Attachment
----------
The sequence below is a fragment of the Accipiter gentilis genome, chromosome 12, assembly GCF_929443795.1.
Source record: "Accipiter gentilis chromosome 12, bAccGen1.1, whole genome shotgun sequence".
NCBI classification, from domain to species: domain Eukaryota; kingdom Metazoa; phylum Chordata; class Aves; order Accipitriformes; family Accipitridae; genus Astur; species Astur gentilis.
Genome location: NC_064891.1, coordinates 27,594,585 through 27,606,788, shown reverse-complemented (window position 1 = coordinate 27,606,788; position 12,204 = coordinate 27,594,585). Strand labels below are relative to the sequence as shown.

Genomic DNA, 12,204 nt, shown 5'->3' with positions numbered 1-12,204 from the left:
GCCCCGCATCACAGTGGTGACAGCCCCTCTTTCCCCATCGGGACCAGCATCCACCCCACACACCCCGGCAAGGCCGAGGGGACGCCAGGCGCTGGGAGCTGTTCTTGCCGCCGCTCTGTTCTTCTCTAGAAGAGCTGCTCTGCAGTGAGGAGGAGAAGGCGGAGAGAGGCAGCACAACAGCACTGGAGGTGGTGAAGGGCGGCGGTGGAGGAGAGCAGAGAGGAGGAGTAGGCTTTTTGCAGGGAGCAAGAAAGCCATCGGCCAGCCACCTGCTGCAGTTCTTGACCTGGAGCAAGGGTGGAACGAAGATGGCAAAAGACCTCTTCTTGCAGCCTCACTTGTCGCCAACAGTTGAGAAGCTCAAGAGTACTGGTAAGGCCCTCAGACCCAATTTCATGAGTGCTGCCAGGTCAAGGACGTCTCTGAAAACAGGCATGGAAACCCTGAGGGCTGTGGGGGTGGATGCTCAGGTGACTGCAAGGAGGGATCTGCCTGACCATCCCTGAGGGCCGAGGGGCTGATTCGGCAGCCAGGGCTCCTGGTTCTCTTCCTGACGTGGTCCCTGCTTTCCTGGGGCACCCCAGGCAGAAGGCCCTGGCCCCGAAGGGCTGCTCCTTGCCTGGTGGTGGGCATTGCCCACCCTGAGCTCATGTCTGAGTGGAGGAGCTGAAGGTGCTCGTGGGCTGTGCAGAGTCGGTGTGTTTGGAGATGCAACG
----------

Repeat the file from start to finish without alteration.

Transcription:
The sequence below is a fragment of the Accipiter gentilis genome, chromosome 12, assembly GCF_929443795.1.
Source record: "Accipiter gentilis chromosome 12, bAccGen1.1, whole genome shotgun sequence".
NCBI classification, from domain to species: domain Eukaryota; kingdom Metazoa; phylum Chordata; class Aves; order Accipitriformes; family Accipitridae; genus Astur; species Astur gentilis.
Genome location: NC_064891.1, coordinates 27,594,585 through 27,606,788, shown reverse-complemented (window position 1 = coordinate 27,606,788; position 12,204 = coordinate 27,594,585). Strand labels below are relative to the sequence as shown.

Genomic DNA, 12,204 nt, shown 5'->3' with positions numbered 1-12,204 from the left:
GCCCCGCATCACAGTGGTGACAGCCCCTCTTTCCCCATCGGGACCAGCATCCACCCCACACACCCCGGCAAGGCCGAGGGGACGCCAGGCGCTGGGAGCTGTTCTTGCCGCCGCTCTGTTCTTCTCTAGAAGAGCTGCTCTGCAGTGAGGAGGAGAAGGCGGAGAGAGGCAGCACAACAGCACTGGAGGTGGTGAAGGGCGGCGGTGGAGGAGAGCAGAGAGGAGGAGTAGGCTTTTTGCAGGGAGCAAGAAAGCCATCGGCCAGCCACCTGCTGCAGTTCTTGACCTGGAGCAAGGGTGGAACGAAGATGGCAAAAGACCTCTTCTTGCAGCCTCACTTGTCGCCAACAGTTGAGAAGCTCAAGAGTACTGGTAAGGCCCTCAGACCCAATTTCATGAGTGCTGCCAGGTCAAGGACGTCTCTGAAAACAGGCATGGAAACCCTGAGGGCTGTGGGGGTGGATGCTCAGGTGACTGCAAGGAGGGATCTGCCTGACCATCCCTGAGGGCCGAGGGGCTGATTCGGCAGCCAGGGCTCCTGGTTCTCTTCCTGACGTGGTCCCTGCTTTCCTGGGGCACCCCAGGCAGAAGGCCCTGGCCCCGAAGGGCTGCTCCTTGCCTGGTGGTGGGCATTGCCCACCCTGAGCTCATGTCTGAGTGGAGGAGCTGAAGGTGCTCGTGGGCTGTGCAGAGTCGGTGTGTTTGGAGATGCAACG